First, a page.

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Kick It Out reveals significant rise in reported incidents of discrimination

Jeff Spicer / Getty Images Sport / Getty

Kick It Out, football's equality and inclusion organisation, is calling for action with reports of discrimination on the rise in English football.

On Wednesday, Kick It Out divulged statistics that showed a significant rise of discrimination reports at the midway stage of the 2017-18 season. The organisation received more than 300 reports relating to 282 incidents of abuse by the end of 2017, marking an increase of 59 percent from the same period in the previous campaign. Those incidents cover the professional game, grassroots football, and social media.

Racist behaviour was once again the highest form of discrimination, accounting for 54 percent of the reports. Homophobia, biphobia, and transphobia made up 22 percent, and antisemitism comprised 9 percent.

Type of discrimination:

  • Race - 151 reports
  • Homophobia, biphobia, transphobia - 63 reports
  • Antisemitism - 25 reports
  • Disability - 19 reports
  • Sexism - 17 reports
  • Anti-Muslim hatred - 7 reports

Lord Ouseley, chair of Kick It Out, called on football authorities to increase their efforts in tackling discriminatory behaviour, saying: "Our latest statistics reveal a significant increase in incidents of discrimination in football, which should act as a wake-up call to everyone in the sport. The spike in these midseason reporting statistics come against the backdrop of rising hatred in our society, as recently shown in Community Security Trust's publication of reported antisemitic incidents. These pieces of evidence indicate there is no place for complacency when it comes to challenging prejudice.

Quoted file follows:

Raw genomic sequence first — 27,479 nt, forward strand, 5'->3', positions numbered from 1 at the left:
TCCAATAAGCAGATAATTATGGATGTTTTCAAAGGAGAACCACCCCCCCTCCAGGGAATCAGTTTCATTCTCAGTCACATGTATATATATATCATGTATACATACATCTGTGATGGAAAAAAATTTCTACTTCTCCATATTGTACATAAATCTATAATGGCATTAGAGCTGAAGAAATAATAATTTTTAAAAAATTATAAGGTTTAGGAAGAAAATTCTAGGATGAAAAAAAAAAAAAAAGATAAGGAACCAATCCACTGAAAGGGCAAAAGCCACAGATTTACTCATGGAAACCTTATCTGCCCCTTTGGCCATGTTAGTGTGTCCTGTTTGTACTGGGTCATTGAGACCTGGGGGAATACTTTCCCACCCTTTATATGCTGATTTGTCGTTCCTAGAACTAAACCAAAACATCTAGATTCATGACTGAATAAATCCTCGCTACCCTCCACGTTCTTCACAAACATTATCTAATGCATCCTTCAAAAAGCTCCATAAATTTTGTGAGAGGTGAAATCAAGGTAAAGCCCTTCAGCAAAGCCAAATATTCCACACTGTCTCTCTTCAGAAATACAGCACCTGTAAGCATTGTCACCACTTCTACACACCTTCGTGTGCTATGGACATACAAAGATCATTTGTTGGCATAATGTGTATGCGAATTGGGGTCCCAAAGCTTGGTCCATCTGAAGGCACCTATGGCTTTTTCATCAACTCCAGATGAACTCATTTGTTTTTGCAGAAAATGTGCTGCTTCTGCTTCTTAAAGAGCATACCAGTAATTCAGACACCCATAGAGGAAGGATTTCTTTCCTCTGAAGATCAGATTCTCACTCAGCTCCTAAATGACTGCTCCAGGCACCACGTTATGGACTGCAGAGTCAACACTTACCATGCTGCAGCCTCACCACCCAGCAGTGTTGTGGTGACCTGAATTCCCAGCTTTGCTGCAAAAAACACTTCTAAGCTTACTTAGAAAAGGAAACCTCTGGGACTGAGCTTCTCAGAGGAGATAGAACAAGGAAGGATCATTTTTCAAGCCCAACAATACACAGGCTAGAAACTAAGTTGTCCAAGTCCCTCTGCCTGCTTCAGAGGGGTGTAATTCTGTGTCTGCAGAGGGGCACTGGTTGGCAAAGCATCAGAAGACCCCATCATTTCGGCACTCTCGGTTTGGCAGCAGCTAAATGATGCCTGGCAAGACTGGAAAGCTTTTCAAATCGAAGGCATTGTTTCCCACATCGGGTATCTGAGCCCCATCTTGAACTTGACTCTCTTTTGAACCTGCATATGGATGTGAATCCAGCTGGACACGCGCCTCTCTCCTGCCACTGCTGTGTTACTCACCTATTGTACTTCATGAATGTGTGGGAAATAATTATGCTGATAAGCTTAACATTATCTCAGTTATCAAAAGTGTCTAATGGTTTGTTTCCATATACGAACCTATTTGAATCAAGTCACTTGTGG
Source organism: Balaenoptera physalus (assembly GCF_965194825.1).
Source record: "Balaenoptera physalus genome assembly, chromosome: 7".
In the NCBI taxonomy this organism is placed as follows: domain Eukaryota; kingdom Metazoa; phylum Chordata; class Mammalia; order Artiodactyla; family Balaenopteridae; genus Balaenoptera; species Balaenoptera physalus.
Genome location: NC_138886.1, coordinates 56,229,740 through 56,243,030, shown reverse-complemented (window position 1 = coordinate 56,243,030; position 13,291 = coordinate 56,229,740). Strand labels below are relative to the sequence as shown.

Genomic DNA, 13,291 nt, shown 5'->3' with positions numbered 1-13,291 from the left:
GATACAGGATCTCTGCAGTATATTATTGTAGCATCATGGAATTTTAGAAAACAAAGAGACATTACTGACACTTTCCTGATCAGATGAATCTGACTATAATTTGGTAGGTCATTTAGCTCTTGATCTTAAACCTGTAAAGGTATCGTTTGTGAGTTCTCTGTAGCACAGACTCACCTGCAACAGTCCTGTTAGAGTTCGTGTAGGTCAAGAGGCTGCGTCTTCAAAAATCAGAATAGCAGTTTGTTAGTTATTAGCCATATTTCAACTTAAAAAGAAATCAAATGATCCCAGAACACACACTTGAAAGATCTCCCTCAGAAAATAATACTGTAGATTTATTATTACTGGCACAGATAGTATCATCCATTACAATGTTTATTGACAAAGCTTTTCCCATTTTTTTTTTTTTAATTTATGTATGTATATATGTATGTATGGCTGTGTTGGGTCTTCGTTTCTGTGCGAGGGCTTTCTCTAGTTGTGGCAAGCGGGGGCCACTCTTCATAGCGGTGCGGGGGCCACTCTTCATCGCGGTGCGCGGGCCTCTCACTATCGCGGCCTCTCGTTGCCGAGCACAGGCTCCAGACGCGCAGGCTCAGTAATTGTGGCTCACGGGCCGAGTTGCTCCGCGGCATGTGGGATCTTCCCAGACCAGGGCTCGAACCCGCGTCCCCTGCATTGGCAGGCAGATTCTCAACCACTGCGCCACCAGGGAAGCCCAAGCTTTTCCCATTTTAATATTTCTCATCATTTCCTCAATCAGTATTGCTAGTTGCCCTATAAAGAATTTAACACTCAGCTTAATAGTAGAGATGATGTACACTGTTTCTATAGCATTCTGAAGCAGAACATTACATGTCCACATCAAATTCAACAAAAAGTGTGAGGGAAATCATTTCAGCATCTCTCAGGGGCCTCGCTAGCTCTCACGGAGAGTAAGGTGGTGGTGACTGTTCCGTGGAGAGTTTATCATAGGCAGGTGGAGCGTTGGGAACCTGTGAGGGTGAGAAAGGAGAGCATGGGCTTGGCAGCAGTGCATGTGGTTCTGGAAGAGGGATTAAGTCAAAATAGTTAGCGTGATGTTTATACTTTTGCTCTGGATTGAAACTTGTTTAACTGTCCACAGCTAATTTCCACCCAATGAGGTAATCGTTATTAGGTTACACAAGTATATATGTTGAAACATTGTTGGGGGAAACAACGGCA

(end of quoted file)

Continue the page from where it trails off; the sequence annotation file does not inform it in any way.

"In recent years, the football authorities have improved procedures it has in place to identify and challenge discrimination in the game and we are pleased that more people are aware of the reporting avenues available to them - but we must continue to ensure reporting processes deliver outcomes for perpetrators, as well as victims of hatred in football. Ultimately, tackling discrimination must be a collective effort. The leaders across all sections of society and football, as well as the broader public and football supporters themselves, need to take action, report discrimination, and help us eradicate hatred."

In January, Ouseley warned against assuming that bullying and discrimination are things of a bygone era, declaring, according to the Guardian's Martha Kelner: "I'm aware there are many people in the professional realms of football who are governed by the fear of challenging the managers and coaches where things are happening. Although it's much better than it used to be, the fear is still there."

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